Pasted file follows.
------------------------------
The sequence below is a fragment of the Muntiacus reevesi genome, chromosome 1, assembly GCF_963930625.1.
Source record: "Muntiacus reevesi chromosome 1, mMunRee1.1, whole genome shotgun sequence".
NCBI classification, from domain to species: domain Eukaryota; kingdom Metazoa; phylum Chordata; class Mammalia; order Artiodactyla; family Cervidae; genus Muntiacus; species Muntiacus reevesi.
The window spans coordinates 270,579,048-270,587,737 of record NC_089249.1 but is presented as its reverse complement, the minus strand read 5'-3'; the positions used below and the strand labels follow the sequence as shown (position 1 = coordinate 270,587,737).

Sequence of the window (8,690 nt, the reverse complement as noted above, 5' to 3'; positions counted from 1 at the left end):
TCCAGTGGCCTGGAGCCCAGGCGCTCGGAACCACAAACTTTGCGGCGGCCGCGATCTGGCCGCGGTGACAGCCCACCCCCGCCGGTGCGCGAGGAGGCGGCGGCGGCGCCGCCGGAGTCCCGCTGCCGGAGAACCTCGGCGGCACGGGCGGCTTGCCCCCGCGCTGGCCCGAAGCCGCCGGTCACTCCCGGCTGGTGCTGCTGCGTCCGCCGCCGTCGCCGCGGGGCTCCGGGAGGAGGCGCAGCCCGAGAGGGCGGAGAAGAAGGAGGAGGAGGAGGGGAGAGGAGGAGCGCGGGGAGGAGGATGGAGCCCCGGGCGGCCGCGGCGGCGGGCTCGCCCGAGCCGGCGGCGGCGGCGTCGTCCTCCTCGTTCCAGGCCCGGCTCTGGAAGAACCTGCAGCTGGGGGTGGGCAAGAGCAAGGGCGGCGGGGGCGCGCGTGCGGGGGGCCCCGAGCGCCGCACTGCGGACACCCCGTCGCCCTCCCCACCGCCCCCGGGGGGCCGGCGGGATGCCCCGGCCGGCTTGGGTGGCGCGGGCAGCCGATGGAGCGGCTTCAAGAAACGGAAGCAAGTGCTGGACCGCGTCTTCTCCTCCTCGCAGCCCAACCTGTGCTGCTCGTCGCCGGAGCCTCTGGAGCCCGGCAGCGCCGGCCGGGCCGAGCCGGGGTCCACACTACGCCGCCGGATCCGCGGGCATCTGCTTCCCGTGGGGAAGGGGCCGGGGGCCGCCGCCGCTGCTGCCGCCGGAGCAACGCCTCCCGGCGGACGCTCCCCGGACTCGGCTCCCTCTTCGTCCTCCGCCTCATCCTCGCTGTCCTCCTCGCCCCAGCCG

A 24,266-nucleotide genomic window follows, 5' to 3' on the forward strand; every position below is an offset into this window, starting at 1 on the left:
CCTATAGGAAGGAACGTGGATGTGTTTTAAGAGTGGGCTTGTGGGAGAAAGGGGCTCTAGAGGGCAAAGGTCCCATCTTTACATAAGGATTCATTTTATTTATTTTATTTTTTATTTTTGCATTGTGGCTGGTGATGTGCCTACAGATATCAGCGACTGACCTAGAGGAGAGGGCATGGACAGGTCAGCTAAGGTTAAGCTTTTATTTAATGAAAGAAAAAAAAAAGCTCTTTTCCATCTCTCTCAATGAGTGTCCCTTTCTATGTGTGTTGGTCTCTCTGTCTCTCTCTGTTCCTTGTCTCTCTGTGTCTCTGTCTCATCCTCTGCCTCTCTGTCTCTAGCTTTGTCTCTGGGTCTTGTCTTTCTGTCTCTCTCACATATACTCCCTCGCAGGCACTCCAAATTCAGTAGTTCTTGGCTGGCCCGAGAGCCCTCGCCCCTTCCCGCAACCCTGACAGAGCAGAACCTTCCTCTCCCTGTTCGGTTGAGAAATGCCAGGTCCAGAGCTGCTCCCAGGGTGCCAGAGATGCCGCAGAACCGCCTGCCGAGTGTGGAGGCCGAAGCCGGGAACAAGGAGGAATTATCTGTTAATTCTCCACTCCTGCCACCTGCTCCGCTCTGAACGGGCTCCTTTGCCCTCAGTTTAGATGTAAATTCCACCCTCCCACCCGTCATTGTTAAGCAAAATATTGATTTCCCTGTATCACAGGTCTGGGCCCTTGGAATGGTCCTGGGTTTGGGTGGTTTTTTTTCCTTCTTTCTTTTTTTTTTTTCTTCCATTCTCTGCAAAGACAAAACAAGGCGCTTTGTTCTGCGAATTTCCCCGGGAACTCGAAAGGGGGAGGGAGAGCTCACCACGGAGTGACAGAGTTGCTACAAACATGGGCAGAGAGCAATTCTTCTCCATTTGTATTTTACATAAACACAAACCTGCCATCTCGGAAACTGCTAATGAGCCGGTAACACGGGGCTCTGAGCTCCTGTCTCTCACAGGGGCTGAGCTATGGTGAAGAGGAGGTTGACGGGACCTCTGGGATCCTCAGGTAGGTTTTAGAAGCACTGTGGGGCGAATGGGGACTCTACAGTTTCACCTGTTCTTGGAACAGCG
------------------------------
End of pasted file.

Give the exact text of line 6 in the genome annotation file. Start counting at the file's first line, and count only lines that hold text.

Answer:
TCCAGTGGCCTGGAGCCCAGGCGCTCGGAACCACAAACTTTGCGGCGGCCGCGATCTGGCCGCGGTGACAGCCCACCCCCGCCGGTGCGCGAGGAGGCGGCGGCGGCGCCGCCGGAGTCCCGCTGCCGGAGAACCTCGGCGGCACGGGCGGCTTGCCCCCGCGCTGGCCCGAAGCCGCCGGTCACTCCCGGCTGGTGCTGCTGCGTCCGCCGCCGTCGCCGCGGGGCTCCGGGAGGAGGCGCAGCCCGAGAGGGCGGAGAAGAAGGAGGAGGAGGAGGGGAGAGGAGGAGCGCGGGGAGGAGGATGGAGCCCCGGGCGGCCGCGGCGGCGGGCTCGCCCGAGCCGGCGGCGGCGGCGTCGTCCTCCTCGTTCCAGGCCCGGCTCTGGAAGAACCTGCAGCTGGGGGTGGGCAAGAGCAAGGGCGGCGGGGGCGCGCGTGCGGGGGGCCCCGAGCGCCGCACTGCGGACACCCCGTCGCCCTCCCCACCGCCCCCGGGGGGCCGGCGGGATGCCCCGGCCGGCTTGGGTGGCGCGGGCAGCCGATGGAGCGGCTTCAAGAAACGGAAGCAAGTGCTGGACCGCGTCTTCTCCTCCTCGCAGCCCAACCTGTGCTGCTCGTCGCCGGAGCCTCTGGAGCCCGGCAGCGCCGGCCGGGCCGAGCCGGGGTCCACACTACGCCGCCGGATCCGCGGGCATCTGCTTCCCGTGGGGAAGGGGCCGGGGGCCGCCGCCGCTGCTGCCGCCGGAGCAACGCCTCCCGGCGGACGCTCCCCGGACTCGGCTCCCTCTTCGTCCTCCGCCTCATCCTCGCTGTCCTCCTCGCCCCAGCCG